One thing I really don’t like about the Gioteck WX4 is the position of the screenshot button and the hidden feature it holds. The Joycons place the screenshot button below the ‘D-pad’ to make the unit symmetrical so the WX4 tries to mimic this by putting it in the middle of the unit at the bottom – this makes it slightly awkward to reach and push when you want to take a quick photo whilst something is happening on screen. The button itself works fine, press for photo and hold for video, but the position would have been better at the top, like on a PS4 controller.
The secret Turbo mode.
Just like the VX4, the WX4 has a turbo mode which is easy to use but terribly designed this time around. Whereas the PS4 equivalent had its own button, the Switch version is a secondary feature to the share button. So, you have to hold down the photo button, thus causing the device to start recording the last 30 seconds of gameplay, and then tap the buttons you want to enable or disable turbo for. This means you’ll constantly be saving videos and using up your precious space just so you can toggle the mode – this should have been its own button, not shared with the photo button.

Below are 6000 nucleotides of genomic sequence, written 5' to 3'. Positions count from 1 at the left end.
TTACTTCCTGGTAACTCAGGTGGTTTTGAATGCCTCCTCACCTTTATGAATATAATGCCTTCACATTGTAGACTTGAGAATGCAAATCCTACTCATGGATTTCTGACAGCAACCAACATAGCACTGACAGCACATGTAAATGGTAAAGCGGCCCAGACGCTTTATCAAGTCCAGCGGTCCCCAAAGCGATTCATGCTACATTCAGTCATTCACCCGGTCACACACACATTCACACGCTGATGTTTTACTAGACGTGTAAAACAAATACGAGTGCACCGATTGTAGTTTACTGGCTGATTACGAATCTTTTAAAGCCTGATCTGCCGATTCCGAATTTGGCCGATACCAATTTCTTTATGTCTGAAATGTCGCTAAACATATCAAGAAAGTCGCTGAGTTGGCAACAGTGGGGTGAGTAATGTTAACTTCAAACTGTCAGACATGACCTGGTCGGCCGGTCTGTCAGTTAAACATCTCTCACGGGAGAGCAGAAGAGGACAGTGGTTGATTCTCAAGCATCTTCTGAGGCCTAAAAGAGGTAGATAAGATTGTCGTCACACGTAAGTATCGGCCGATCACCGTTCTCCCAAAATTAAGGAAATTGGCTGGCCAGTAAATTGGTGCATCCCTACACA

The D-pad also leaves a lot to be desired. At first, I thought the D-pad was great as all directions had a clicky feeling to them as if each direction was micro switches or at least had a study button underneath them. In reality, the D-pad isn’t as responsive as you’d hope when you’re gaming. I had to push down harder than I would expect in order to get a response and sometimes you would hear the button ‘clicking’ as it goes down, but you had to push it a little harder in order for the action to take place. It’s not a major issue, as you get used to it, but it was a slight annoyance.
Now, this isn’t an issue only with this controller – from what I’ve seen on the internet. Each time I wanted to use the WX4, I had to re-assign the controller every single time. Thankfully, once you’ve gone through the process of syncing the controller officially, as you would with any Switch controller, the re-connection process is simple. You have to hold down the Minus button and the Home button until you see all the lights flashing, then keep your finger on the Minus button whilst letting go of Home. After about three seconds it’ll be connected as normal. This happened every time it was disconnected.
Speaking of disconnections, as this is a third-party controller, it instantly shuts off once the Switch goes into standby (and you can’t turn the console back on with this controller) and, after a few minutes of non-use, the controller will turn itself off to save battery. I believe this happens to most, if not all, of the third part controllers due to updates to the Switch’s firmware, but it was another mild annoyance which obviously doesn’t happen with the official pro controller and Joycons.